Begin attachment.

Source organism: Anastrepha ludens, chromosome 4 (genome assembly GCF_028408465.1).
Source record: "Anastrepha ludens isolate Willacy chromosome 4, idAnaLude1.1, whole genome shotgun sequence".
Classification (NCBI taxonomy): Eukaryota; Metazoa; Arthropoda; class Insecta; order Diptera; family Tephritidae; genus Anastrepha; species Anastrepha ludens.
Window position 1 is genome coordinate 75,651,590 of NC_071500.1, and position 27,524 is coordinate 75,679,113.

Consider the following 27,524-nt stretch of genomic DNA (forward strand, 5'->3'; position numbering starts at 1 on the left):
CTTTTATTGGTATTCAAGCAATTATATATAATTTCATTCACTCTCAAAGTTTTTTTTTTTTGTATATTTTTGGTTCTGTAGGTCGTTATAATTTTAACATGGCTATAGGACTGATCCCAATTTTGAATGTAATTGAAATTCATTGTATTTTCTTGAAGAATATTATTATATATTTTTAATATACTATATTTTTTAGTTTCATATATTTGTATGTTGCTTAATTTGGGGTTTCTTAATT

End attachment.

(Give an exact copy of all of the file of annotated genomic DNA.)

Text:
Source organism: Anastrepha ludens, chromosome 4 (genome assembly GCF_028408465.1).
Source record: "Anastrepha ludens isolate Willacy chromosome 4, idAnaLude1.1, whole genome shotgun sequence".
Classification (NCBI taxonomy): Eukaryota; Metazoa; Arthropoda; class Insecta; order Diptera; family Tephritidae; genus Anastrepha; species Anastrepha ludens.
Window position 1 is genome coordinate 75,651,590 of NC_071500.1, and position 27,524 is coordinate 75,679,113.

Consider the following 27,524-nt stretch of genomic DNA (forward strand, 5'->3'; position numbering starts at 1 on the left):
CTTTTATTGGTATTCAAGCAATTATATATAATTTCATTCACTCTCAAAGTTTTTTTTTTTTGTATATTTTTGGTTCTGTAGGTCGTTATAATTTTAACATGGCTATAGGACTGATCCCAATTTTGAATGTAATTGAAATTCATTGTATTTTCTTGAAGAATATTATTATATATTTTTAATATACTATATTTTTTAGTTTCATATATTTGTATGTTGCTTAATTTGGGGTTTCTTAATT